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This is the first nut I've ever attempted. When I cut the blank to length, I noticed this discoloration. I thought that since I used a power sander that maybe I'd burned it, but I've seen videos of people using sanders and I don't think I did anything different than them. The blank came from Stew-Mac. Can this be fixed or do I need a new blank? Thanks.

Mike Fields

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That looks like a bleached nut/bone so the core you're exposing is going to be the proper hue of the bone...

Best Wishes,

Doc

check the following link and you'll see the difference in the first two examples: http://www.stewmac.com/Materials_and_Supplies/Nuts_and_Saddles/

Yep, this is just a part of working with natural materials; you come across inconsistensies sometimes. Ive found lmii's blanks are usually a bit more uniform and/or attractive (unbleached as well), but I wouldnt go as far as to call it a rule - Ive used blanks from both lmii and stew mac and cant complain about either. Just different. You need not be concerned about the quality of the blank unless you find large voids or cracks, which happens time to time. This is only a cosmetic thing, and part of the reason why I buy bunches of blanks at a time (more than Im likely to use for a while). That way I can choose the one that looks right on the instrument in question. Bleached bone is also softer, so I almost always use unbleached.

I've seen this happen when I get a little to aggressive when sanding the blank to rough length on my 5" disk sander.  Try sanding at a slower feed rate (which heats up the blank less).  I finish sand to final length on a block using 220 grit (followed by finer grits) and this usually removes the discolored area.   Periodic cleaning of the sanding disk may also help as the sand paper is more efficient when free of built up waste material.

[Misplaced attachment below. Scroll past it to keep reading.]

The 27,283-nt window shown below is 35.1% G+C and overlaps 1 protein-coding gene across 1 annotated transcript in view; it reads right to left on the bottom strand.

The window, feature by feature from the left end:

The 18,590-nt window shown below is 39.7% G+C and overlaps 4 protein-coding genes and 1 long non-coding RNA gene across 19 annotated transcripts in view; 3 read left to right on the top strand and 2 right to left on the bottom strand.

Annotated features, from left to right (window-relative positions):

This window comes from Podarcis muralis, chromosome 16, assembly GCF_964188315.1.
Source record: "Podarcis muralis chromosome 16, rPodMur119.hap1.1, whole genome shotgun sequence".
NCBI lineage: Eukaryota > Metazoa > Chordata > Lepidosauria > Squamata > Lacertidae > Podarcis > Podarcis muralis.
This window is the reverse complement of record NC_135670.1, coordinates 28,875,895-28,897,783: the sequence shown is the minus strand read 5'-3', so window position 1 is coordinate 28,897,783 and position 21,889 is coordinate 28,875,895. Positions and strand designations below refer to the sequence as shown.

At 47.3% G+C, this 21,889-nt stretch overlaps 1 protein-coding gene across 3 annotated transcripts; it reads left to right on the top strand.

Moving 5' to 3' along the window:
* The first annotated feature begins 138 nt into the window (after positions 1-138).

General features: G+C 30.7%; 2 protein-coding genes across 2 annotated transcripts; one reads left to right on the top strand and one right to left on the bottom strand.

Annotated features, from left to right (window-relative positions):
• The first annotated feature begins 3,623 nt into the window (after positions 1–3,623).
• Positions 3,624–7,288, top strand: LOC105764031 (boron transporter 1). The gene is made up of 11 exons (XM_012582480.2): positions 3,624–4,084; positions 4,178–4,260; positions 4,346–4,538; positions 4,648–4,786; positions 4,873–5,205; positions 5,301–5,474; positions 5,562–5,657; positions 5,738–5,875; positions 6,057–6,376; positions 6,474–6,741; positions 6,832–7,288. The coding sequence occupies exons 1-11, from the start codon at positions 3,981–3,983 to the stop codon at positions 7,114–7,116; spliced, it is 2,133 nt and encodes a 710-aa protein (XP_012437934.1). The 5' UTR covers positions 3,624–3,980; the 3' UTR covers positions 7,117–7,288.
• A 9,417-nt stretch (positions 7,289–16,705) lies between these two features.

As others have said - this is pat of the charm of working with bone and you often reveal some very neat patterns as you cut, sand an polish a blank.  I prefer bone blanks (bleached or not) for a lot of reasons and the character in each piece of material just makes it extra special.

I've always taken that effect as an artifact of the bleaching process.  You can imagine that if the bleach had penetrated farther, the color would be white all the way through.  It's a bit of a balance - if the bleach its too intense, it can degrade the structure and hardness of the bone.

Perfectly normal and once you get to the final shape and use files and abrasives to polish the nut it will be more uniform and cool looking.

A related topic is using accelerator to glue in a bone nut.  Accelerator can discolor the nut slots for a while, it goes away in time, but initially there is some discoloration.  I don't like to hand someone their repaired instrument with this discoloration so I've gone to standing there holding the sucker for about a minute instead of using accelerator just to avoid the temporary discoloration.

One last thing.  Not saying that this is the case with your bone blank but some bone blanks of inferior processing quality can still have a lot of grease and oils in them and that can look similar to what you are showing as well but I agree that it's likely in this case a tell tale of the bleaching process.

One really, really last thing too:  Unbleached bone is said to be about 10% harder than bleached bone.  Although either is certainly hard enough I'm a fan on unbleached bone preferring the natural color that can have a nice vintage amber to it.

You guys are treasure-trove of knowledge and I really appreciate you all taking time out to reply. If I'd have know guitar repair was this much fun, I'd have started years ago. Really interesting stuff. Also, I want to thank Frank for the great instruction and pictures on the Nuts! section of Frets.com.

Mike Fields

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